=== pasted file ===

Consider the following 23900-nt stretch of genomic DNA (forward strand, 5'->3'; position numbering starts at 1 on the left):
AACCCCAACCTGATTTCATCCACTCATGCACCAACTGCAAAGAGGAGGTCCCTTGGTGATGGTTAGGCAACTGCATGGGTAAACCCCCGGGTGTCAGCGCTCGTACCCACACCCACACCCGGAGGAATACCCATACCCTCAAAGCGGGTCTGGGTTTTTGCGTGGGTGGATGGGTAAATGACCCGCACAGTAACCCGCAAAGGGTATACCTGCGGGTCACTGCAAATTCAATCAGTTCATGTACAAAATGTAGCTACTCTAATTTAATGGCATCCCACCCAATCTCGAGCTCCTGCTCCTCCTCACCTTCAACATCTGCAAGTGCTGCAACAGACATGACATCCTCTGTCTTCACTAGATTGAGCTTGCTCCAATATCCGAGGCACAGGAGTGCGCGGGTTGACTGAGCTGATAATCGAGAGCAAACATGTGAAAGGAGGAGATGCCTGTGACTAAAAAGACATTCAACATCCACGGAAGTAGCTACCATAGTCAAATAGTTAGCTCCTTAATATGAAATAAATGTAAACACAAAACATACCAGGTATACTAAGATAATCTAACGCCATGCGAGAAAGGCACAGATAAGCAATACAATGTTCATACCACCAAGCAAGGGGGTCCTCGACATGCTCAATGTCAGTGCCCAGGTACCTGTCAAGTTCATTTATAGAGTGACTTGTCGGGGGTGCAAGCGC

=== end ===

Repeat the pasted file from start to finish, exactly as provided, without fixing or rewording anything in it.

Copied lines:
Consider the following 23900-nt stretch of genomic DNA (forward strand, 5'->3'; position numbering starts at 1 on the left):
AACCCCAACCTGATTTCATCCACTCATGCACCAACTGCAAAGAGGAGGTCCCTTGGTGATGGTTAGGCAACTGCATGGGTAAACCCCCGGGTGTCAGCGCTCGTACCCACACCCACACCCGGAGGAATACCCATACCCTCAAAGCGGGTCTGGGTTTTTGCGTGGGTGGATGGGTAAATGACCCGCACAGTAACCCGCAAAGGGTATACCTGCGGGTCACTGCAAATTCAATCAGTTCATGTACAAAATGTAGCTACTCTAATTTAATGGCATCCCACCCAATCTCGAGCTCCTGCTCCTCCTCACCTTCAACATCTGCAAGTGCTGCAACAGACATGACATCCTCTGTCTTCACTAGATTGAGCTTGCTCCAATATCCGAGGCACAGGAGTGCGCGGGTTGACTGAGCTGATAATCGAGAGCAAACATGTGAAAGGAGGAGATGCCTGTGACTAAAAAGACATTCAACATCCACGGAAGTAGCTACCATAGTCAAATAGTTAGCTCCTTAATATGAAATAAATGTAAACACAAAACATACCAGGTATACTAAGATAATCTAACGCCATGCGAGAAAGGCACAGATAAGCAATACAATGTTCATACCACCAAGCAAGGGGGTCCTCGACATGCTCAATGTCAGTGCCCAGGTACCTGTCAAGTTCATTTATAGAGTGACTTGTCGGGGGTGCAAGCGC